The Anti-Defamation League, best known for tackling anti-Semitism, says the Confederate flag is popular among white supremacists in both the United States and abroad. But it adds on its website: "Because of the continued use of the flag by non-extremists, one should not automatically assume that display of the flag is racist or white supremacist in nature. The symbol should only be judged in context."


Sunday, June 21, 2015

After Reading This You Can Go Back to Sleep...

If anyone is NOT paying attention to this. All I have to say is: That the Mets are leading their division, until after the All Star games, and September rolls along, which is when they historically go downhill & the Kardashians made an announcement that they will not be pre-broadcasting the name of their 2nd baby... & you know, i had a funny dream last night that i was kissing Mary Mc Gillacutty ... (Go back to sleep)
-Daniel aka Obsidian

Russia to add 40 new intercontinental missiles this year

Associated Press

Russian President Vladimir Putin, center, and Defense Minister Sergei Shoigu, right, arrive for the opening of the Army-2015 international military show in Kubinka, outside Moscow, on Tuesday, June 16, 2015. The show features the latest Russian weapons. Putin said Tuesday the Russian military will receive 40 new intercontinental ballistic missiles this year capable of piercing any missile defenses, a blunt reminder of the nation's nuclear might amid tensions with the West over Ukraine. (Vasily Maximov/ pool photo via AP)
MOSCOW (AP) — Russia's military will add over 40 new intercontinental ballistic missiles this year alone that are capable of piercing any missile defenses, President Vladimir Putin said Tuesday in a blunt reminder of the nation's nuclear might amid tensions with the West over Ukraine.

Putin spoke at the opening of an arms show at a shooting range in Alabino just west of Moscow, a huge display intended to showcase Russia's resurgent military.

NATO Secretary-General Jens Stoltenberg accused the Russians of "nuclear saber-rattling," and said that was one of the reasons the western military alliance has been beefing up its ability to defend its members.

U.S. Secretary of State John Kerry, briefing reporters via teleconference from Boston, where he is recovering from surgery on a broken leg, called Putin's announcement concerning.

"We're trying to move in the opposite direction," Kerry said. "We have had enormous cooperation from the 1990s forward with respect to the structure of nuclear weapons in the former territories of the Soviet Union. And no one wants to see us step backwards."

He said Putin could be posturing.

"It's really hard to tell," Kerry said. "But nobody should hear that kind of an announcement from the leader of a powerful country and not be concerned about the implications."

Russia-West relations have plunged to their lowest point since Cold War times over Moscow's annexation of Ukraine's Crimean Peninsula and support for a pro-Russia separatist insurgency in eastern Ukraine. The U.S. and the EU have slapped Russia with economic sanctions, and Washington and its NATO allies have pondered an array of measures in response to Russia's moves.

The three Baltic members of the alliance, Estonia, Latvia and Lithuania, have asked NATO to permanently deploy ground troops to their nations as a deterrent against an increasingly assertive Russia. And Polish Defense Minister Tomasz Siemoniak says he and U.S. Defense Secretary Ash Carter have held talks about placing U.S. heavy army equipment in Poland.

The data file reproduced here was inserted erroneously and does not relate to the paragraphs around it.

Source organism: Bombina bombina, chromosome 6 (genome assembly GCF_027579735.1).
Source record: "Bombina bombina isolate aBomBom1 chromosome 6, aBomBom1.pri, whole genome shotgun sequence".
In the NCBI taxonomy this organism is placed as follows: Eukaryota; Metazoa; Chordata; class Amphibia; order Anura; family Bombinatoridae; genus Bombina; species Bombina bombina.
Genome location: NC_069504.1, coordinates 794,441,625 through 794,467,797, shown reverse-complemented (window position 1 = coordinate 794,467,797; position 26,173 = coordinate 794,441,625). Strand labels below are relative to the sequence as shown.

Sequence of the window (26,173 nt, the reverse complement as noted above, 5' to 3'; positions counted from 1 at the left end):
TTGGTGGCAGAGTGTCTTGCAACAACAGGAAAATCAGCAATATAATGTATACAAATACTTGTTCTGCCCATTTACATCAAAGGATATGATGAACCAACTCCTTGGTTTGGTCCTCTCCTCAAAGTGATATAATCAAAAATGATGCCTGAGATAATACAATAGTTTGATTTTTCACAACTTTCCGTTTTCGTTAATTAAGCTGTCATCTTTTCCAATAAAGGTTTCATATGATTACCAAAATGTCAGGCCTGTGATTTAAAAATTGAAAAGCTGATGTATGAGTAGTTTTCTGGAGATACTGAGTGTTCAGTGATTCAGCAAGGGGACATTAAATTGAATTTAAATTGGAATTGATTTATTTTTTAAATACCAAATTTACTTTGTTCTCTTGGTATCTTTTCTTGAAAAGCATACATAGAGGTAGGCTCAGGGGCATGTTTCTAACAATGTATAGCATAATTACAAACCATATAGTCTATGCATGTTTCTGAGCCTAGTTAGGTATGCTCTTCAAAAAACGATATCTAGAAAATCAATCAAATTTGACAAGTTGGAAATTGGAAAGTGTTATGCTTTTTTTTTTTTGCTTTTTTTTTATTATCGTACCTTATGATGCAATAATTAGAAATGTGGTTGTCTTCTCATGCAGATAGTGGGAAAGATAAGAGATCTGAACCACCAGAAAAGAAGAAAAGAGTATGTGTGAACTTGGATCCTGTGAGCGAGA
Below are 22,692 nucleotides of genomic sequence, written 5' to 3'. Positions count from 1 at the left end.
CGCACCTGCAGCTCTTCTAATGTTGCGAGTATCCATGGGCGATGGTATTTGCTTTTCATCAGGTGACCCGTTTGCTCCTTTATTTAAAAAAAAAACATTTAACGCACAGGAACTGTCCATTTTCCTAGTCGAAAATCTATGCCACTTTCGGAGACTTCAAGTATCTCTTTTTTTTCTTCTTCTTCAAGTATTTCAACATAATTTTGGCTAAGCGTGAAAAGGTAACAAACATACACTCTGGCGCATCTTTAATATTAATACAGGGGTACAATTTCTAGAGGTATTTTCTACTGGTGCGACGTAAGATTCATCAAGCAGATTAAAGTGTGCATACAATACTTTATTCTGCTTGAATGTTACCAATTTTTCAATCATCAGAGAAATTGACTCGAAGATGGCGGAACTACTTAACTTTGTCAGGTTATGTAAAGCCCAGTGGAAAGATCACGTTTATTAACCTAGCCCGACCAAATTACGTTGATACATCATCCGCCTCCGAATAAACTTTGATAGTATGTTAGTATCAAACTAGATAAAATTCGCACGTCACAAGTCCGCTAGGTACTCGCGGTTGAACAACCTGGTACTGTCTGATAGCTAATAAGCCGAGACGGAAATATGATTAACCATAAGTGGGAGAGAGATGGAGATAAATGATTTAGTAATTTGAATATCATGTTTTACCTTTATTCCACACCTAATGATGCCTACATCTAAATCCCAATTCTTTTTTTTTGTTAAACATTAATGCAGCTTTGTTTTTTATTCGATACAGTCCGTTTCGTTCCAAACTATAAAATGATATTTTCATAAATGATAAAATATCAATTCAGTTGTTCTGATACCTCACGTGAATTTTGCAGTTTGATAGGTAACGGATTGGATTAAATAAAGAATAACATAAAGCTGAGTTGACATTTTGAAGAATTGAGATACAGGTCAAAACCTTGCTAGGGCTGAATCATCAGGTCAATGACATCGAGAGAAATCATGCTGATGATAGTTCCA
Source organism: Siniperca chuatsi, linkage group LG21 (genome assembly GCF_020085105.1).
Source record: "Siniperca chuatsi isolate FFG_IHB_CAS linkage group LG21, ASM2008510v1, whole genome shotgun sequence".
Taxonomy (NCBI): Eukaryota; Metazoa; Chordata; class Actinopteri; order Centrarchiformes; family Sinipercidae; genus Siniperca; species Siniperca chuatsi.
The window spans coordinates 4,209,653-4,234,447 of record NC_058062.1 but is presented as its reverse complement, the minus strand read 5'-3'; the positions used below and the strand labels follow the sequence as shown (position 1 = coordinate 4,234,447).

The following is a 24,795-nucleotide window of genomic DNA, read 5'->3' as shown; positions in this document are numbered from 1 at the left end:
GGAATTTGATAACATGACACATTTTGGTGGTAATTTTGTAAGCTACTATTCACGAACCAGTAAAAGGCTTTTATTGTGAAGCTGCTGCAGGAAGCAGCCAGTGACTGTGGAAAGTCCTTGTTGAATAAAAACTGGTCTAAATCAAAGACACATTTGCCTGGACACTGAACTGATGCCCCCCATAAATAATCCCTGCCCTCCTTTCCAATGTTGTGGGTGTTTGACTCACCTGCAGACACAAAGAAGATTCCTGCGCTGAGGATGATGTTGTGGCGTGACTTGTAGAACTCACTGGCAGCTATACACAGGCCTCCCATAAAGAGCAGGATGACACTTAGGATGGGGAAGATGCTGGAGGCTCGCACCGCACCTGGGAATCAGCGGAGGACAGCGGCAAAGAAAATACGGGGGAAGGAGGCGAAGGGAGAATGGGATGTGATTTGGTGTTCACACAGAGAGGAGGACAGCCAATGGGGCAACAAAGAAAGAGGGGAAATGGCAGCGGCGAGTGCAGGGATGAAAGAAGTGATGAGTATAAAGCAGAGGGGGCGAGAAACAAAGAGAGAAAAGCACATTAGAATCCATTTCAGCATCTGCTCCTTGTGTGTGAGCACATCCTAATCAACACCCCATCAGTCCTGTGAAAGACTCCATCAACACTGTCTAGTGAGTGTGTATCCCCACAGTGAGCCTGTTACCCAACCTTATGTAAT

The NATO chief said he expected Carter to brief other alliance members on the proposal to stockpile tanks and other weapons and supplies in Eastern Europe during a NATO defense ministers meeting next week.

"I welcome all efforts to defend and protect allies," Stoltenberg said in Brussels.
Moscow bristled at the plans, warning Washington that the deployment of new U.S. weapons near Russian borders would foment dangerous instability in Europe.

"The United States is inciting tensions and carefully nurturing their European allies' anti-Russian phobias in order to use the current difficult situation for further expanding its military presence and influence in Europe," the Russian Foreign Ministry said.

"We hope that reason will prevail and it will be possible to save the situation in Europe from sliding toward a military standoff, which could entail dangerous consequences," the ministry added. The NATO chief said the alliance had to respond to Russia's actions by "increasing the readiness and the preparedness of our forces."

"We are responding by making sure that NATO also in the future is an alliance which provides deterrence and protection for all allies against any threat," Stoltenberg said.

In his speech at the arms show, Putin vowed to continue a big arms modernization program despite the nation's economic downturn. He specifically mentioned the Armata tanks and other new armored vehicles, which were first shown to the public during a Red Square military parade last month.

The Russian leader also noted the military was to start testing its new long-range early warning radar intended to monitor the western border and later will deploy another one in the east."Over 40 new intercontinental ballistic missiles capable of penetrating any, even the most technologically advanced missile defense systems, will join the nuclear forces in the current year," he said.